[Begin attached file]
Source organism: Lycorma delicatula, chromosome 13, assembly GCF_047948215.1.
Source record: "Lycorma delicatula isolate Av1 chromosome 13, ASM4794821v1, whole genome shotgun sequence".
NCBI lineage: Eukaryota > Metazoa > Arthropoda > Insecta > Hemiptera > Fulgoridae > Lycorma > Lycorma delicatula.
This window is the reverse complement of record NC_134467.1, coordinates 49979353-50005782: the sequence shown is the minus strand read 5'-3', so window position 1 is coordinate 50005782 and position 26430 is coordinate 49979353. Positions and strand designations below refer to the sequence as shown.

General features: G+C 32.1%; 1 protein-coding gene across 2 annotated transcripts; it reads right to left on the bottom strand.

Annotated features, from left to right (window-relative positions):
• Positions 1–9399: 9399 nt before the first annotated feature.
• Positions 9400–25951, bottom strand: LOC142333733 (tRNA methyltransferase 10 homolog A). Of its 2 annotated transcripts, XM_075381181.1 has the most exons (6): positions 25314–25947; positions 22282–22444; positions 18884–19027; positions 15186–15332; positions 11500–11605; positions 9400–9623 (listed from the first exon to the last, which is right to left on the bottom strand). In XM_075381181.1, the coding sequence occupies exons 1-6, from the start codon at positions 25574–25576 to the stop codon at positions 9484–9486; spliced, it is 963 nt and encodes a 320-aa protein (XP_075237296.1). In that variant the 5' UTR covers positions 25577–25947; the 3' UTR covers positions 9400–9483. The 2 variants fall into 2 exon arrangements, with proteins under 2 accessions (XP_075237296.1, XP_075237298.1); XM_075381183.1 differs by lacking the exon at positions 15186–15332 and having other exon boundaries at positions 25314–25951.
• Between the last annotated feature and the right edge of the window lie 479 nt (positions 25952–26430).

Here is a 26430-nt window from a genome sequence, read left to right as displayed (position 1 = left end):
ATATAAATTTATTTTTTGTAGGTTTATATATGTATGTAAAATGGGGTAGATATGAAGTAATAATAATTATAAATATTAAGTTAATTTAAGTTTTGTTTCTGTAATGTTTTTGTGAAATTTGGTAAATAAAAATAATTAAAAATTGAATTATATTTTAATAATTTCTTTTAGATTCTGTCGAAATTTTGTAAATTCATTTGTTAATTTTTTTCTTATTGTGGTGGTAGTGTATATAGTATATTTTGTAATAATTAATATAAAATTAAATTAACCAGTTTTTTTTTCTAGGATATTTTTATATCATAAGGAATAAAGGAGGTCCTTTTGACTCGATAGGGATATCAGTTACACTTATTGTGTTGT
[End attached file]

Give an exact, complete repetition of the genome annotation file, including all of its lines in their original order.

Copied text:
Source organism: Lycorma delicatula, chromosome 13, assembly GCF_047948215.1.
Source record: "Lycorma delicatula isolate Av1 chromosome 13, ASM4794821v1, whole genome shotgun sequence".
NCBI lineage: Eukaryota > Metazoa > Arthropoda > Insecta > Hemiptera > Fulgoridae > Lycorma > Lycorma delicatula.
This window is the reverse complement of record NC_134467.1, coordinates 49979353-50005782: the sequence shown is the minus strand read 5'-3', so window position 1 is coordinate 50005782 and position 26430 is coordinate 49979353. Positions and strand designations below refer to the sequence as shown.

General features: G+C 32.1%; 1 protein-coding gene across 2 annotated transcripts; it reads right to left on the bottom strand.

Annotated features, from left to right (window-relative positions):
• Positions 1–9399: 9399 nt before the first annotated feature.
• Positions 9400–25951, bottom strand: LOC142333733 (tRNA methyltransferase 10 homolog A). Of its 2 annotated transcripts, XM_075381181.1 has the most exons (6): positions 25314–25947; positions 22282–22444; positions 18884–19027; positions 15186–15332; positions 11500–11605; positions 9400–9623 (listed from the first exon to the last, which is right to left on the bottom strand). In XM_075381181.1, the coding sequence occupies exons 1-6, from the start codon at positions 25574–25576 to the stop codon at positions 9484–9486; spliced, it is 963 nt and encodes a 320-aa protein (XP_075237296.1). In that variant the 5' UTR covers positions 25577–25947; the 3' UTR covers positions 9400–9483. The 2 variants fall into 2 exon arrangements, with proteins under 2 accessions (XP_075237296.1, XP_075237298.1); XM_075381183.1 differs by lacking the exon at positions 15186–15332 and having other exon boundaries at positions 25314–25951.
• Between the last annotated feature and the right edge of the window lie 479 nt (positions 25952–26430).

Here is a 26430-nt window from a genome sequence, read left to right as displayed (position 1 = left end):
ATATAAATTTATTTTTTGTAGGTTTATATATGTATGTAAAATGGGGTAGATATGAAGTAATAATAATTATAAATATTAAGTTAATTTAAGTTTTGTTTCTGTAATGTTTTTGTGAAATTTGGTAAATAAAAATAATTAAAAATTGAATTATATTTTAATAATTTCTTTTAGATTCTGTCGAAATTTTGTAAATTCATTTGTTAATTTTTTTCTTATTGTGGTGGTAGTGTATATAGTATATTTTGTAATAATTAATATAAAATTAAATTAACCAGTTTTTTTTTCTAGGATATTTTTATATCATAAGGAATAAAGGAGGTCCTTTTGACTCGATAGGGATATCAGTTACACTTATTGTGTTGT